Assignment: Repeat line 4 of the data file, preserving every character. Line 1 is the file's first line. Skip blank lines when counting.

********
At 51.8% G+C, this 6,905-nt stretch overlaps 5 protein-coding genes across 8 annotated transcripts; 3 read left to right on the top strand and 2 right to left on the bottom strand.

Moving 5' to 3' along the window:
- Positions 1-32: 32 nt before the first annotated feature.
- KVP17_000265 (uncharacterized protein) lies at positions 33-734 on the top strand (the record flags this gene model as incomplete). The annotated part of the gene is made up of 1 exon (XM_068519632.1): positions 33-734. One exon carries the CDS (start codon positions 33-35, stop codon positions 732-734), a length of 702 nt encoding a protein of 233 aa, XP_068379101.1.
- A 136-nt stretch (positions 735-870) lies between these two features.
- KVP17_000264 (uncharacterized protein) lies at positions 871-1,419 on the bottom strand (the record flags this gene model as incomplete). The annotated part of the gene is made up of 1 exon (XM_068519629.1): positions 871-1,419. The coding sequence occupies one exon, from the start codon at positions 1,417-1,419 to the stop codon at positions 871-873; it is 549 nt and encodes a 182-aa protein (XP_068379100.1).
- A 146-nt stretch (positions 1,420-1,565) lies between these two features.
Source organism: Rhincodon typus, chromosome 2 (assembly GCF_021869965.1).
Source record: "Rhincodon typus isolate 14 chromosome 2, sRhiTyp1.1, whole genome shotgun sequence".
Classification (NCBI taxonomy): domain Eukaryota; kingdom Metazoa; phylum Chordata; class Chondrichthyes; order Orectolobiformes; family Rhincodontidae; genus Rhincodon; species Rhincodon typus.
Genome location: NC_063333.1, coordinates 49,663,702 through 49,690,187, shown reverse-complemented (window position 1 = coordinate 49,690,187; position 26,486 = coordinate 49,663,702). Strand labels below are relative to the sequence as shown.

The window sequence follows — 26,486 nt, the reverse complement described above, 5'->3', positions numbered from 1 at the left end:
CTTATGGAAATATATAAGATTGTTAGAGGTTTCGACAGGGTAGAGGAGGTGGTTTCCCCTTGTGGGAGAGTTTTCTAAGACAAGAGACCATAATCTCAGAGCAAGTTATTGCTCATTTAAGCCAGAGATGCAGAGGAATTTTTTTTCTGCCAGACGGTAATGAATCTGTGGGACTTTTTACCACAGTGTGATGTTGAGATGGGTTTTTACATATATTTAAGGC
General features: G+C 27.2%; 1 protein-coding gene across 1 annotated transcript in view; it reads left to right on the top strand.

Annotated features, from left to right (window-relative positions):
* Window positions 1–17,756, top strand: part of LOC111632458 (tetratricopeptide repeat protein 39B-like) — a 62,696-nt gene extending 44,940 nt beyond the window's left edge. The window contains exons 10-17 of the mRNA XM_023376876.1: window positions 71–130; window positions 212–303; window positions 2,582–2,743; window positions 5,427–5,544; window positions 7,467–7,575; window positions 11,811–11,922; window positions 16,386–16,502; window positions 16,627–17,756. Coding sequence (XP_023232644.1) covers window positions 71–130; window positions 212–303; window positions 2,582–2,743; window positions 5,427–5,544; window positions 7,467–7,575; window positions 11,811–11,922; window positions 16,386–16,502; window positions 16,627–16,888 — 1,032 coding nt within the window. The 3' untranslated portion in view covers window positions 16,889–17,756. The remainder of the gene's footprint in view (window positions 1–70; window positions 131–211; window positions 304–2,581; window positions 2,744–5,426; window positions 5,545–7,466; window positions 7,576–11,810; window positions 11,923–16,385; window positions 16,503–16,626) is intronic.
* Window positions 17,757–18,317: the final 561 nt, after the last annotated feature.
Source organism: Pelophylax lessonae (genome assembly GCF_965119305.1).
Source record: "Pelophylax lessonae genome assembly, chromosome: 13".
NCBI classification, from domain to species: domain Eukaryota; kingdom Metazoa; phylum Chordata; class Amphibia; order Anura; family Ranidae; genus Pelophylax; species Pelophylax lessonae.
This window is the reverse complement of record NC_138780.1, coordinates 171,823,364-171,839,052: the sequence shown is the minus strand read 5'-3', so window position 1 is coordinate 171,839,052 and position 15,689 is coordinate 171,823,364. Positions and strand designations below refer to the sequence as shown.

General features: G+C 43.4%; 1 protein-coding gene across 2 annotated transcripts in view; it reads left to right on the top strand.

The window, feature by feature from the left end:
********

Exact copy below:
- KVP17_000265 (uncharacterized protein) lies at positions 33-734 on the top strand (the record flags this gene model as incomplete). The annotated part of the gene is made up of 1 exon (XM_068519632.1): positions 33-734. One exon carries the CDS (start codon positions 33-35, stop codon positions 732-734), a length of 702 nt encoding a protein of 233 aa, XP_068379101.1.